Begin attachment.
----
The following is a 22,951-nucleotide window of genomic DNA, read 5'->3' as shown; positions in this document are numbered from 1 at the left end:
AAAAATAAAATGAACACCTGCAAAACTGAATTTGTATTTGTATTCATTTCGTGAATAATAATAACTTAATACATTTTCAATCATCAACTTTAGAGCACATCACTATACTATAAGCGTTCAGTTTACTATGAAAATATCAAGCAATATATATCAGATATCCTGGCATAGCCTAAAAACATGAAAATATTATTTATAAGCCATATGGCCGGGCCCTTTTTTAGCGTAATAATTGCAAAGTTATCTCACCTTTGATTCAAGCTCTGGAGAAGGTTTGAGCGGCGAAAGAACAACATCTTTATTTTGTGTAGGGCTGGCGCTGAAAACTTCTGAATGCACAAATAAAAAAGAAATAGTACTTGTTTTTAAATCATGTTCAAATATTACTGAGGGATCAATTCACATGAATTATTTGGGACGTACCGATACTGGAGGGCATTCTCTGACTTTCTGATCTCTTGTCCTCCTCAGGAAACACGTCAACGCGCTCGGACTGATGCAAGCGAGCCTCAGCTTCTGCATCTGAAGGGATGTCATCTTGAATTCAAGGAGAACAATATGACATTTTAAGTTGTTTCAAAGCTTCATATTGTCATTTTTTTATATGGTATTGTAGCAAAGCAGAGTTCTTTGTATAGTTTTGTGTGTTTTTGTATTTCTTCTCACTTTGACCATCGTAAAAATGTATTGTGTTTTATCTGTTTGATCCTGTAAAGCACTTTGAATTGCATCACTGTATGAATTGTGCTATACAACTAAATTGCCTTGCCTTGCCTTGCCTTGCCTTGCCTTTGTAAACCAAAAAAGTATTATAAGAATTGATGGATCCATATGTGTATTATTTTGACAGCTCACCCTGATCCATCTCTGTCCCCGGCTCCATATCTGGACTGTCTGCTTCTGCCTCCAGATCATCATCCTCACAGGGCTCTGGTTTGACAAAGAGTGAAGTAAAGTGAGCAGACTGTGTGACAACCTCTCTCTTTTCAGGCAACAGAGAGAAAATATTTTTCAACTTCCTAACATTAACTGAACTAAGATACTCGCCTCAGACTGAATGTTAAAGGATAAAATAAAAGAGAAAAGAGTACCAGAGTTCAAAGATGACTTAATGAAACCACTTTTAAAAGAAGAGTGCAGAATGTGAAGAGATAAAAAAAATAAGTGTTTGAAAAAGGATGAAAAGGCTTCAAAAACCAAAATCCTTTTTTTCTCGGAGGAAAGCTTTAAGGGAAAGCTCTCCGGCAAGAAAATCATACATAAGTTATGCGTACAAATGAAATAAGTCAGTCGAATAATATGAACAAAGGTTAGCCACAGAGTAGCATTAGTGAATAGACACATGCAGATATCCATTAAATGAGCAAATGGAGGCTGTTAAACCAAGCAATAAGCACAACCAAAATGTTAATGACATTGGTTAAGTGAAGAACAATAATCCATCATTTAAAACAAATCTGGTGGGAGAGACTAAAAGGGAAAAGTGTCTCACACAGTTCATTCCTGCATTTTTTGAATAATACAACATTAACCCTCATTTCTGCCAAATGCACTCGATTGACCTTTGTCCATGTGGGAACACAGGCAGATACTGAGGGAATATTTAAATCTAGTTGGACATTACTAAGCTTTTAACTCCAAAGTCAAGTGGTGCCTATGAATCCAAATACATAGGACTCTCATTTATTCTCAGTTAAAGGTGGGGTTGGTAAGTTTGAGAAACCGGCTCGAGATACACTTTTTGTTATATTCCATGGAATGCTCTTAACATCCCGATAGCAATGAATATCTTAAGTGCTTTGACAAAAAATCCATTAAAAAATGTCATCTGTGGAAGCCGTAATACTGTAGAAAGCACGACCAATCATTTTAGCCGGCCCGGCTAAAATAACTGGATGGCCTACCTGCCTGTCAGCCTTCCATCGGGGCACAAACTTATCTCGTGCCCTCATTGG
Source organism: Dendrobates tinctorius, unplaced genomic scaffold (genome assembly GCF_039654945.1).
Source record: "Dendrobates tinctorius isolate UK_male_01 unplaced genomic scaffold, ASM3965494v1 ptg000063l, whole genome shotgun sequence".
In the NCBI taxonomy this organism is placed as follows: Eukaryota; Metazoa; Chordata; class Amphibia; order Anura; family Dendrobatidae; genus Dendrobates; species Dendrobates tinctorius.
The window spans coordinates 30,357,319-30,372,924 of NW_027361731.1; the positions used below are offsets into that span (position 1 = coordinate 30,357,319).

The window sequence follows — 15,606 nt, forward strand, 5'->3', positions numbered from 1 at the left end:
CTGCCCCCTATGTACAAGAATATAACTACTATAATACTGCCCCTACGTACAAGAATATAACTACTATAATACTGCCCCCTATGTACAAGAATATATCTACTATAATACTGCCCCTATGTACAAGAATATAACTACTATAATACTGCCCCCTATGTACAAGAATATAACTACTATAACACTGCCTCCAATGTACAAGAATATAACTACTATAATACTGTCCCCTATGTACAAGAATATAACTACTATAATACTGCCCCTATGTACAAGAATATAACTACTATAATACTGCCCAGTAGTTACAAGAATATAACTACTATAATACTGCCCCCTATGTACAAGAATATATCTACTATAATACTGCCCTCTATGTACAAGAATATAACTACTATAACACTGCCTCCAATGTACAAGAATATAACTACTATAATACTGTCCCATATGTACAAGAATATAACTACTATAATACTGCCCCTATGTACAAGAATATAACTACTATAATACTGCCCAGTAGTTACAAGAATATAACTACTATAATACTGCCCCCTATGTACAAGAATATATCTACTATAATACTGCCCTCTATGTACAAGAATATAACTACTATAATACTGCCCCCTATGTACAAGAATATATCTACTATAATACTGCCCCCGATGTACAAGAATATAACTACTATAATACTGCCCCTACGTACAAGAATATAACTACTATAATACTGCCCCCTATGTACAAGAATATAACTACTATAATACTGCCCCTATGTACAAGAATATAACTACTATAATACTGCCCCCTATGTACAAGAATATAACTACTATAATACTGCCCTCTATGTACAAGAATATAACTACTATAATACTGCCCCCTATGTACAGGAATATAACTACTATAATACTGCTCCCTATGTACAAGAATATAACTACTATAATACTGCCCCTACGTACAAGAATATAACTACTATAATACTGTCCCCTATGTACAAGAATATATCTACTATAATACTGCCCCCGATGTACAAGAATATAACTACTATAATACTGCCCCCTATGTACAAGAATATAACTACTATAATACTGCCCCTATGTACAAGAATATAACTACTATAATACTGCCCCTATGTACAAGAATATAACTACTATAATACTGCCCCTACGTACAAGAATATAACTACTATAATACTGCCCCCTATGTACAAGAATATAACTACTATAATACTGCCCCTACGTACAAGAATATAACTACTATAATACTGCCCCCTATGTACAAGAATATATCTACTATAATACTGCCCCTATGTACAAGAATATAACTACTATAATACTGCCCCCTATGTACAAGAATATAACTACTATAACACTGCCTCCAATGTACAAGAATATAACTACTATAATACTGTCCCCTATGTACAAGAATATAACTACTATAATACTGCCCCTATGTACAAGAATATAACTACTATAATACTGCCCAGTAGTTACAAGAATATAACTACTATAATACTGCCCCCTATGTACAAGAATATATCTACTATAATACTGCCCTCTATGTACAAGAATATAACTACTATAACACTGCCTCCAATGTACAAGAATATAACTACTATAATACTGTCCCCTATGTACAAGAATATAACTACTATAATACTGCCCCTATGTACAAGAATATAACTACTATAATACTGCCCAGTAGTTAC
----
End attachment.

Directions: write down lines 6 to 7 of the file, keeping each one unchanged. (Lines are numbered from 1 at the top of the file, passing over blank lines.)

The window spans coordinates 30,357,319-30,372,924 of NW_027361731.1; the positions used below are offsets into that span (position 1 = coordinate 30,357,319).

The window sequence follows — 15,606 nt, forward strand, 5'->3', positions numbered from 1 at the left end: